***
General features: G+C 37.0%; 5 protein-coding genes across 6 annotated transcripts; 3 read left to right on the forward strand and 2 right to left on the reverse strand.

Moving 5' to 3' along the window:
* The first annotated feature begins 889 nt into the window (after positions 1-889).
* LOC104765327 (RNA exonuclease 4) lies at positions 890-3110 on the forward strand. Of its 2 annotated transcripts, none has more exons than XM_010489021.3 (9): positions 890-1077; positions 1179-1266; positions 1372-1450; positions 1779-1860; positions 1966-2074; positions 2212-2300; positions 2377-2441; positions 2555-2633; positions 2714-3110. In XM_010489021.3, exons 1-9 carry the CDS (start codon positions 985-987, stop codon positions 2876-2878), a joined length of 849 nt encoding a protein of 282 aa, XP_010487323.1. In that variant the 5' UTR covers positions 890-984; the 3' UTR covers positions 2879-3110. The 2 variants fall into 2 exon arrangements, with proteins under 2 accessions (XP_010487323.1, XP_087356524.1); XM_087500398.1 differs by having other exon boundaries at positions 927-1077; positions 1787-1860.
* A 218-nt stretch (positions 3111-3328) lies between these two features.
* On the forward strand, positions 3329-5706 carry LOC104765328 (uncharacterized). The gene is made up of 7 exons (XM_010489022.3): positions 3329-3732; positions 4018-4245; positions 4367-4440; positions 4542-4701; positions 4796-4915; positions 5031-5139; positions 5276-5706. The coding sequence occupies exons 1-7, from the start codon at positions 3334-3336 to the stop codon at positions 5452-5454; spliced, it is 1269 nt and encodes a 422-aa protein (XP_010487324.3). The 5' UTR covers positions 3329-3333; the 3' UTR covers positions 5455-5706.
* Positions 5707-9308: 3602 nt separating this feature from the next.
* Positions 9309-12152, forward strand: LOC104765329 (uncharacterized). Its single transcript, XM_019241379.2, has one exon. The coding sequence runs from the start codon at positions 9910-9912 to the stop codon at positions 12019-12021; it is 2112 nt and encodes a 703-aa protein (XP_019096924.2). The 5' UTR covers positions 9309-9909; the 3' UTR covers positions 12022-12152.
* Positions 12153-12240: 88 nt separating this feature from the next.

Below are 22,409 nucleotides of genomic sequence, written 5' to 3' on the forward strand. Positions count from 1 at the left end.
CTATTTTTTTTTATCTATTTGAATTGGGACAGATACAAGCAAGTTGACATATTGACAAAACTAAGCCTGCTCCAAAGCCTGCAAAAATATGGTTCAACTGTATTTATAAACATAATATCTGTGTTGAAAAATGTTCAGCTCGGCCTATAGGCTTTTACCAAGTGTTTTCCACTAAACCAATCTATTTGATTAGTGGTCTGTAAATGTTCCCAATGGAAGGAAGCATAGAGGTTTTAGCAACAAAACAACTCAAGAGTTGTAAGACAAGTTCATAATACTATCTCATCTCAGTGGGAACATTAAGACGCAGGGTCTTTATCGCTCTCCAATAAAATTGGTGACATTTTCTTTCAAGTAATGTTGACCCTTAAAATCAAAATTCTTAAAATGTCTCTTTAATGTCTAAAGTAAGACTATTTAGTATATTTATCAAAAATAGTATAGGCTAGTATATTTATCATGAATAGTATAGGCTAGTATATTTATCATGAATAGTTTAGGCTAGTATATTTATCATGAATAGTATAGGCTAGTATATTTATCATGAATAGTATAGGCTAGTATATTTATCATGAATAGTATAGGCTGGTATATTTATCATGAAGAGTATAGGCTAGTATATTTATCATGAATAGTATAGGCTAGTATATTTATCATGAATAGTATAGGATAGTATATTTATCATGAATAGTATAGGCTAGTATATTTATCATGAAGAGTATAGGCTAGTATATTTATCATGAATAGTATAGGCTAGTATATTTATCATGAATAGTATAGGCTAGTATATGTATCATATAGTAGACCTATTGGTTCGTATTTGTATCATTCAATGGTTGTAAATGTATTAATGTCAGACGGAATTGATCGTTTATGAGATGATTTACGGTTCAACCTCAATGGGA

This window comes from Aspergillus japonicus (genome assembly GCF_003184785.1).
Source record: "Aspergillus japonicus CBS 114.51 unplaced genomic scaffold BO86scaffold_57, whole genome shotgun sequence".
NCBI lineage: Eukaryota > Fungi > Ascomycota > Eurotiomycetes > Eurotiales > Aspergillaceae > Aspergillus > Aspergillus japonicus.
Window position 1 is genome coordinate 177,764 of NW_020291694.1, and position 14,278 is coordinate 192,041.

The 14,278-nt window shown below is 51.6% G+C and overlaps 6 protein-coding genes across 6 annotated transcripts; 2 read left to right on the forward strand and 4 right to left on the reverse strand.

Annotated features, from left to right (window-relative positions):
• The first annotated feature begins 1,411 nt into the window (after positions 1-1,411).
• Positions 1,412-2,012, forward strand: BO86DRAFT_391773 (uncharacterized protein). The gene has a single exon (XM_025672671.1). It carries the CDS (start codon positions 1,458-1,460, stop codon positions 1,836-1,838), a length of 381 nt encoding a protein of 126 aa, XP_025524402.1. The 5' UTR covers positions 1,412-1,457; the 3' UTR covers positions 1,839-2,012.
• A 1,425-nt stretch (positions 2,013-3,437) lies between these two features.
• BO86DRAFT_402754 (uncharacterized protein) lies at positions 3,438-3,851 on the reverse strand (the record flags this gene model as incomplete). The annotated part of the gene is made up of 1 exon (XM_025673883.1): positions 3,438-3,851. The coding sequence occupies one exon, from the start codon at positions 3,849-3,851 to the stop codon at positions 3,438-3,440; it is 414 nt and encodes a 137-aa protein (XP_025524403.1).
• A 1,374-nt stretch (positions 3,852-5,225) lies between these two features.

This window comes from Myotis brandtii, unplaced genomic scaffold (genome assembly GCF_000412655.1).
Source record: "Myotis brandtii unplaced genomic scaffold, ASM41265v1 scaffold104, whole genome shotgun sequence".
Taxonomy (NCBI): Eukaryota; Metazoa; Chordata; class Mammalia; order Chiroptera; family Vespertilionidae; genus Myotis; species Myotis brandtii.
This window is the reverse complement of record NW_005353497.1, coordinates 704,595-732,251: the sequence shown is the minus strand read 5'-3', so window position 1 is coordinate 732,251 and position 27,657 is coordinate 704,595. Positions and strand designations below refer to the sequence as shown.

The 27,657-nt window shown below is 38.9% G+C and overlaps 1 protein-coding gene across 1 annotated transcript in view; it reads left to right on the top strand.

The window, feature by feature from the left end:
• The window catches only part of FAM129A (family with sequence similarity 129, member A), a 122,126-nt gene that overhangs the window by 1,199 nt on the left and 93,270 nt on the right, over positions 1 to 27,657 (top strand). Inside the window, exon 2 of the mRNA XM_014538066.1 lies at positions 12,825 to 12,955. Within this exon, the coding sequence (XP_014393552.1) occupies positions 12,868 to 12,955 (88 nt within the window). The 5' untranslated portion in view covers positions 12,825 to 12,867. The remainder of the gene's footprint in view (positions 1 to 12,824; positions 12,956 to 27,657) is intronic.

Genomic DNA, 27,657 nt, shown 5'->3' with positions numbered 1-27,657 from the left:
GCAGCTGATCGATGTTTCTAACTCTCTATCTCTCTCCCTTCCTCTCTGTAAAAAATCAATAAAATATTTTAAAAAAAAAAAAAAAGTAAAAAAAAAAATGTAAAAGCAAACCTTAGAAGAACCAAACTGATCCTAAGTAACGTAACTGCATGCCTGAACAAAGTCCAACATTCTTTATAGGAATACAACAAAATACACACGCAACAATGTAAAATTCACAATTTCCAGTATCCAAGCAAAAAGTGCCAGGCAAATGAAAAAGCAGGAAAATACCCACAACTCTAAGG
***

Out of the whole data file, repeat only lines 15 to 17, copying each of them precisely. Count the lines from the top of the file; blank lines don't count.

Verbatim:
Window position 1 is genome coordinate 177,764 of NW_020291694.1, and position 14,278 is coordinate 192,041.

The 14,278-nt window shown below is 51.6% G+C and overlaps 6 protein-coding genes across 6 annotated transcripts; 2 read left to right on the forward strand and 4 right to left on the reverse strand.

Annotated features, from left to right (window-relative positions):